Welcome to the Asian century. As the Caltex refinery in Sydney will close in 2014, Caltex will get its fuel from Chevron with refineries in Singapore, Thailand and South Korea. There, Australian motorists will increasingly compete with Asian motorists. For example, Chevron’s share in the Singapore Refining Company (SRC) is only 50%. The other 50% are held by the Singapore Petroleum Company which is a wholly owned subsidiary of PetroChina. In China, 14 million new motorists are joining the race for petrol in year #8 of peak oil, also called the petroleum zero sum game. This image shows the Jurong island in the South West of Singapore, with the SRC in the foreground, with a capacity of 290 kb/d (equivalent to just 30% of Australia’s total consumption)
First let’s have a look at the latest Caltex annual report, from 2010
In a graph, this looks like this:
Caltex CEO Julian Segal: “To ensure we continue to reliably supply our customer’ growing fuel demands beyond thee Kurnell transition period, we have recently entered into a long-term agreement with Chevron for the procurement and supply of imported transport fuels (petrol, diesel and jet fuel). Under the arm’s length arrangement, Chevron will procure and supply to Caltex imported product at market based prices.”
Empty Tank? That’s ABC TV’s head line. But let’s have a look at how Chevron is doing:
Oops, that doesn’t look encouraging, from Chevron’s Annual report 2011. And how about the longer term picture?
Data are from here: http://www.chevron.com/news/publications/#b2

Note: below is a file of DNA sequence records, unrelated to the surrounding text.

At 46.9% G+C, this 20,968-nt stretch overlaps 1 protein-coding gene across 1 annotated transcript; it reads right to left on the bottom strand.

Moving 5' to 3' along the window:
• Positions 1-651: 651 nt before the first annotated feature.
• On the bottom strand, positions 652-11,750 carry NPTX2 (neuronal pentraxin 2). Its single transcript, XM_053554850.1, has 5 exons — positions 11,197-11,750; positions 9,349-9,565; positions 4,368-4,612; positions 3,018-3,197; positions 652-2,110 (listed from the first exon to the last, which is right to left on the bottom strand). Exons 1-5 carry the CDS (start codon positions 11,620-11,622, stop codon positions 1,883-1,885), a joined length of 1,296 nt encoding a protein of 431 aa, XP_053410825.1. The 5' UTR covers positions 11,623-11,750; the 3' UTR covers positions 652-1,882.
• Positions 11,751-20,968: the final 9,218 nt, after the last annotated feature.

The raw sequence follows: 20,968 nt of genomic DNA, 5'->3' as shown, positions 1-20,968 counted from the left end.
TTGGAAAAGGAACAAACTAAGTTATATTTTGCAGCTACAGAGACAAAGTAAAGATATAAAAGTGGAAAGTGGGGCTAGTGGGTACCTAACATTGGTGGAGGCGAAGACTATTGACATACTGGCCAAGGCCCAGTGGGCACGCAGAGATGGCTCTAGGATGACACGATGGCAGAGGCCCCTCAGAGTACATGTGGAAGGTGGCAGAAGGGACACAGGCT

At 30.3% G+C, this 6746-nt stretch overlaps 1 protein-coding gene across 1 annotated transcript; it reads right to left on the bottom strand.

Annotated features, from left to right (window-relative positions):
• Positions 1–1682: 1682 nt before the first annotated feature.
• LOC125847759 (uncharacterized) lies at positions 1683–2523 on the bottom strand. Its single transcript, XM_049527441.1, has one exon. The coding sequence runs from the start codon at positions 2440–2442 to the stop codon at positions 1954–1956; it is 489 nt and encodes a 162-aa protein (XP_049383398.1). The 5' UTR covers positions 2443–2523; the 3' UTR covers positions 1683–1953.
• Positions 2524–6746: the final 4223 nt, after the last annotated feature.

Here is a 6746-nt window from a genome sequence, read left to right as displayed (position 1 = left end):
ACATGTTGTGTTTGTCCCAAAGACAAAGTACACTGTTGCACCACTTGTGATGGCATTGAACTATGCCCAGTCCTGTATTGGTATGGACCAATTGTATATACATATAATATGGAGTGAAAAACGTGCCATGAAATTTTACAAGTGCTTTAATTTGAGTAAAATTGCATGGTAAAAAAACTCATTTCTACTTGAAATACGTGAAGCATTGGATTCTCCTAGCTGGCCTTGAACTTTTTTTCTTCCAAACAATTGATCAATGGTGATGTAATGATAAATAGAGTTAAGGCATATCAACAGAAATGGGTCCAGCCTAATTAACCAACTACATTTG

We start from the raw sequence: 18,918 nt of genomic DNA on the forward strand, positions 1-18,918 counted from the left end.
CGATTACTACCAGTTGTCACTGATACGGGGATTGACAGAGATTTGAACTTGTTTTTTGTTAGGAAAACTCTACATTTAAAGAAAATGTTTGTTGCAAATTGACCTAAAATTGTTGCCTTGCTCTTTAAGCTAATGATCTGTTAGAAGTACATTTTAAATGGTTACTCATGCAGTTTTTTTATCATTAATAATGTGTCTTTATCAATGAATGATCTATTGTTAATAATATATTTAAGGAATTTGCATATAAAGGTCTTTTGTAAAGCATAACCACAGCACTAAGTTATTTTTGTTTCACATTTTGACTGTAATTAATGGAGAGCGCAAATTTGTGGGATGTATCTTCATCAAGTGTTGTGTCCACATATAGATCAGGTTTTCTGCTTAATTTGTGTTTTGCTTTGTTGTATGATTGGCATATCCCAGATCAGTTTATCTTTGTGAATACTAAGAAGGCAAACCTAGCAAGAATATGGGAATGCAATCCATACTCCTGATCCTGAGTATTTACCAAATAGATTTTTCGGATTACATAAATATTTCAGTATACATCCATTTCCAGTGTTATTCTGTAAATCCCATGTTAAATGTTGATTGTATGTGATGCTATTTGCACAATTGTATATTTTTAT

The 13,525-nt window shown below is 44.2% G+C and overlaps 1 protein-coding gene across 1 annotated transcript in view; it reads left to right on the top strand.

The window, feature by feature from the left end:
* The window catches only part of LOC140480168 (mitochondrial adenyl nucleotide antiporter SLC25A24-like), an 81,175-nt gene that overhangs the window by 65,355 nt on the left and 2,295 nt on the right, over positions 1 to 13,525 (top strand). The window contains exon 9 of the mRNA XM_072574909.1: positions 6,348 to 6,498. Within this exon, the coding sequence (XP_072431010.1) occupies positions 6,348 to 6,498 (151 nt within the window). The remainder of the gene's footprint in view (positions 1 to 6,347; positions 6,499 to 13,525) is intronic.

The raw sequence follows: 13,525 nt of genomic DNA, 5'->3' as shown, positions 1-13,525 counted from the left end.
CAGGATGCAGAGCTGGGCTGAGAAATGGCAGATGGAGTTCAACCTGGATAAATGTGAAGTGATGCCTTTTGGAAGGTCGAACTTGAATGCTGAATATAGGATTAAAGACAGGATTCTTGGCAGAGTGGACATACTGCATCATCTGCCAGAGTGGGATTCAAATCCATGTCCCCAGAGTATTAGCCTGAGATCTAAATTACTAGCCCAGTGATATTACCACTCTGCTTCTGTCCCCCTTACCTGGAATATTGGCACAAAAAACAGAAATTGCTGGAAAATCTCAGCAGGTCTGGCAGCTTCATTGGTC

Oh, that’s a long term decline. Since 2004, the rate was around -3% pa. Crude oil and NGL production as well as refinery inputs are on a bumpy plateau:
So this is clearly not sufficient for a growing demand as mentioned. And how about supply security? In an interview with Ky Chow from the Australian Financial Review Julian said:
“Caltex has been around for 100 years because it adjusted itself to the environment in which we live. 50 years ago we built a refinery here in Kurnell because it is the right thing to have the capability of producing our own finished product from Australian crude. Today this is not reality any more and we are putting in place securing the future for Caltex for the next 50 years……… Bringing product from Singapore is more secure than bringing crude from West Africa”
Really? According to OPEC’s statistical bulletin 2012 the Asia-pacific region imported 11.3 mb/d from the Middle East.
Singapore welcomes US exemption from Iran oil sanctions: ministry
Singapore’s Ministry of Foreign Affairs has welcomed the US decision to exempt it for 180 days from sanctions levied against countries who trade with Iran, it said in a statement Friday on its website.
The exemption takes “into account that since May 2012, no Iranian crude oil was imported into Singapore,” an MFA spokesman said in the statement. “Notwithstanding this exception, Singapore companies and [financial institutions based in Singapore] know these unilateral sanctions still exist, and should continue to consider the impact of all such sanctions on their commercial decisions.”
Irrespective of the sanctions, Iran is at its 2nd and last oil peak
And how about Australia’s current crude oil imports?
If Chevron’s petroleum sales continue to decline at 3% pa and China having manufactured another 30 million cars by 2014, tough times await Australian motorists. And of course this is not good news for toll-way operators who have speculated on perpetual traffic growth. Neither has this sunk in with Metropolitan Strategy planners, Infrastructure Australia and many other departments. The more people there are in Sydney, the longer the petrol lines at filling stations in a city without refineries.